In her first masterclass, which was ballet, Delgadillo talked about the concept of “circles.” Circles push into the floor and extend the dancer’s base, and also regenerate energy. That continuous energy flow allows dancers to keep expanding and pushing through their movement. Continuing to restore vitality and power, dancers can complete long performances with ease and grace. The concept of energy regenerating through a circle that passes through the dancer’s center keeps momentum pulsing even when the dancer is tired, and this use of circular bases and energy was visible in the Hubbard Street’s long performance.

Swarthmore’s inclusivity and community proved a good match for Hubbard Street dance programs, which also emphasize bringing individuals together harmoniously. Unlike many dance industry professionals who scrutinize dancers, Delgadillo was inclusive and supportive. Delgadillo was there to teach and spread knowledge. After the ballet class, Delgadillo held a Q & A session, and while sitting with students on the floor, she seemed like an approachable friend. We were, at that moment, all on the same level. Delgadillo talked about her background and training and how she got to Hubbard Street, which was helpful to aspiring dancers in the Swarthmore dance department. She also detailed what her life as a professional dancer is like, including how she stays physically prepared for company work and what she does on her days off. Toward the end of the session, dancers got an inside scoop about the upcoming show.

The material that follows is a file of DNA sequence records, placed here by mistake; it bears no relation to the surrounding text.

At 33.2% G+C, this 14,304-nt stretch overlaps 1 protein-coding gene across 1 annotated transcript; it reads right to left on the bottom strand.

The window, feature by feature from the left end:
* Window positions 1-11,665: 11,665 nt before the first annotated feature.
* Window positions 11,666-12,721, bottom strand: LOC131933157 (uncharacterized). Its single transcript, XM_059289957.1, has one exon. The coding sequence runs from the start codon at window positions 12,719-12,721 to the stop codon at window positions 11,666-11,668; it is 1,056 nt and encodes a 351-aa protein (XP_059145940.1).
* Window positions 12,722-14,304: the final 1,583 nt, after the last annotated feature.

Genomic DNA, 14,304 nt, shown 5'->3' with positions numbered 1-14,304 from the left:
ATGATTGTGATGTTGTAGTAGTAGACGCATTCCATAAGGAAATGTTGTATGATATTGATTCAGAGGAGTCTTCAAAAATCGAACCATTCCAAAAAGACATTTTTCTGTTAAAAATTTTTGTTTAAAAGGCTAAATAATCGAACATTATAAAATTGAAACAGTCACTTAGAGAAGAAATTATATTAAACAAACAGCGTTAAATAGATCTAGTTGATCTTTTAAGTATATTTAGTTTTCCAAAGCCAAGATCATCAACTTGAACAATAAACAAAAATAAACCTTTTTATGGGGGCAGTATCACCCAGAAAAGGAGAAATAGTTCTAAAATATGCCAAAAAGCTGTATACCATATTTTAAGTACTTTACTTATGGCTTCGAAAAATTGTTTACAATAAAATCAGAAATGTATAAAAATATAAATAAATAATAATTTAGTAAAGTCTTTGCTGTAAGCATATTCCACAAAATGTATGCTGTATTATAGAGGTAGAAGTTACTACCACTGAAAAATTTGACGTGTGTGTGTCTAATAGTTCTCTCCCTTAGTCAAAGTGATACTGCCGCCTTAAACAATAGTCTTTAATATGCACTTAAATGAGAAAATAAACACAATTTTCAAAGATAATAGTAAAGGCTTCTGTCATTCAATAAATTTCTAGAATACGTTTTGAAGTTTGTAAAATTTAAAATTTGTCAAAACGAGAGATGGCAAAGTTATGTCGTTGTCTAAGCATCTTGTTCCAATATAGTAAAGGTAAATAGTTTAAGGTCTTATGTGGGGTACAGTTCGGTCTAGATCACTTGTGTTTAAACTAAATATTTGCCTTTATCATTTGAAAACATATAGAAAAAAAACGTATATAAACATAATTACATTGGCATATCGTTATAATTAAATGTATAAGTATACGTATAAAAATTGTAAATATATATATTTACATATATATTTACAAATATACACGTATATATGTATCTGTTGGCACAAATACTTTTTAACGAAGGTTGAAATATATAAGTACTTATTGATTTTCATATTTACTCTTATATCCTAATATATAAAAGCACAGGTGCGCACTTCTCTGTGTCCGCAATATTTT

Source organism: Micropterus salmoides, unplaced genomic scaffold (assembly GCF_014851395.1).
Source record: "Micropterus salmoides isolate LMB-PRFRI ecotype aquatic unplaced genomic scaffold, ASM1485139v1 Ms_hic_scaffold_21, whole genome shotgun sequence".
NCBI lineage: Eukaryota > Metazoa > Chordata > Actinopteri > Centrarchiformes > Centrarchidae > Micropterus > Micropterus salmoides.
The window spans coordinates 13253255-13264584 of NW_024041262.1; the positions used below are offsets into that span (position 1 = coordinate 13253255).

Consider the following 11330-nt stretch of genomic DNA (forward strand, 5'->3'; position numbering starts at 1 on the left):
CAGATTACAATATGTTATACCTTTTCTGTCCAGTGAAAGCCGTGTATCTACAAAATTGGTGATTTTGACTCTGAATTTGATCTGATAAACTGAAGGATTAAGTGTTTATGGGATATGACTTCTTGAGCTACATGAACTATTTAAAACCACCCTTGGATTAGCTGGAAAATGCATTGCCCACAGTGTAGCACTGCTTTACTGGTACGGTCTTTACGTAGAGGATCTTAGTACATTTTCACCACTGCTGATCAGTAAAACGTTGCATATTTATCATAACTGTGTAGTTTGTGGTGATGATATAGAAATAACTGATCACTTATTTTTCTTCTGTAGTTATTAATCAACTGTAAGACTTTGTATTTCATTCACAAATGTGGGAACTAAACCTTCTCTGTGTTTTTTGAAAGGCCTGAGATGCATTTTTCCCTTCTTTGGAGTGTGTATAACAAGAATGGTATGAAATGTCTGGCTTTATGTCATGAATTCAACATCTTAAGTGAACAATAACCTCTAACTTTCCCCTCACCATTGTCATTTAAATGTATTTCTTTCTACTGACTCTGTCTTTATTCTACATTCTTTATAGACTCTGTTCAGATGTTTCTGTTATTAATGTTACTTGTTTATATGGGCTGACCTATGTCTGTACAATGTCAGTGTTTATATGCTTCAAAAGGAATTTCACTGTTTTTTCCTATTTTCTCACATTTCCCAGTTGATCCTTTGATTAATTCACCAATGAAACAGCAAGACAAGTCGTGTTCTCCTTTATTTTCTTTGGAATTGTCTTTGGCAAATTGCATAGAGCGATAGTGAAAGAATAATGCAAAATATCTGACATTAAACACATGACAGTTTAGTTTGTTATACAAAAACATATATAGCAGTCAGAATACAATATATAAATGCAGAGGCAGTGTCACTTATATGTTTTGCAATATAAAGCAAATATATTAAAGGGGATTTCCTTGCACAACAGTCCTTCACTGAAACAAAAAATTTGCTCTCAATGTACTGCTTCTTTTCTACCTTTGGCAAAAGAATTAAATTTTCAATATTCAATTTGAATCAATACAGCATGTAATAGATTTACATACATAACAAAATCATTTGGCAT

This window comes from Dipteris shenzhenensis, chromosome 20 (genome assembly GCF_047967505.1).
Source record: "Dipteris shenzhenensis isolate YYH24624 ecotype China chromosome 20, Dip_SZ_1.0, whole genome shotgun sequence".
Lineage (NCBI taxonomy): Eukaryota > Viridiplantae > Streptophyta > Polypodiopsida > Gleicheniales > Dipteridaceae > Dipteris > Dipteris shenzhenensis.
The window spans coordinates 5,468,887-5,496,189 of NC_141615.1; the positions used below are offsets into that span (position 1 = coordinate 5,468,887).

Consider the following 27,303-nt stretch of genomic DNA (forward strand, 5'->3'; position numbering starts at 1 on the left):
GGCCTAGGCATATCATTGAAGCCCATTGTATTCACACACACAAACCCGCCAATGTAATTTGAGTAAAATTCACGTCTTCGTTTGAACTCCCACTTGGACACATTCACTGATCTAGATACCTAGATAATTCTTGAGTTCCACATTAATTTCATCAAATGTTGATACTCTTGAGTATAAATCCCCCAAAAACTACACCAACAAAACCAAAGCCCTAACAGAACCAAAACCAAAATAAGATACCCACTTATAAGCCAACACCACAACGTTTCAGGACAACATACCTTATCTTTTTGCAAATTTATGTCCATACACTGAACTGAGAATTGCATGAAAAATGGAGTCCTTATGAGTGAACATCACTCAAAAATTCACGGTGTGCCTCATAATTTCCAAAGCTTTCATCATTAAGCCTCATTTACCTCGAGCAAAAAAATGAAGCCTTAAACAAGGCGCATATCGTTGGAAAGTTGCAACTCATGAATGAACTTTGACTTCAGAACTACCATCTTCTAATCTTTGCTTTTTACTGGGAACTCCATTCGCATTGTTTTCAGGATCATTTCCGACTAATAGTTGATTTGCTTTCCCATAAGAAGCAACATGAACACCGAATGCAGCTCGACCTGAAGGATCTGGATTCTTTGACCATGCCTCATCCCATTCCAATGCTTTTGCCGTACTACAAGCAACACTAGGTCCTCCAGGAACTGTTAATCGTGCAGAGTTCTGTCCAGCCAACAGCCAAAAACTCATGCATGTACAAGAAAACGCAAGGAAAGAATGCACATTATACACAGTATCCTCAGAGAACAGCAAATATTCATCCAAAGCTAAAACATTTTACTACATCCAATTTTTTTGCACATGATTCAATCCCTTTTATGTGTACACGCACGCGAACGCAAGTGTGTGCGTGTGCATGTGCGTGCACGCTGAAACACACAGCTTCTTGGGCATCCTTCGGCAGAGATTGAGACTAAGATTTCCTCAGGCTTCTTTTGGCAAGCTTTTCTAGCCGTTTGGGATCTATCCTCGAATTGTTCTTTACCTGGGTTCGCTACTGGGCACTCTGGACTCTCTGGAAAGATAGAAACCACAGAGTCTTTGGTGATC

In the second class, Delgadillo taught a piece of Hubbard Street’s repertory. The piece was choreographed by a ten-year resident choreographer and is classic and distinct to Hubbard Street, filled with movements and concepts for which the company is known. Delgadillo started with a warm-up during which dancers had to lie on the floor and feel motion circulating to different parts of their body.  This exercise connected the dancers to the ground and their instrument, allowing them to physically and mentally prepare for the choreography.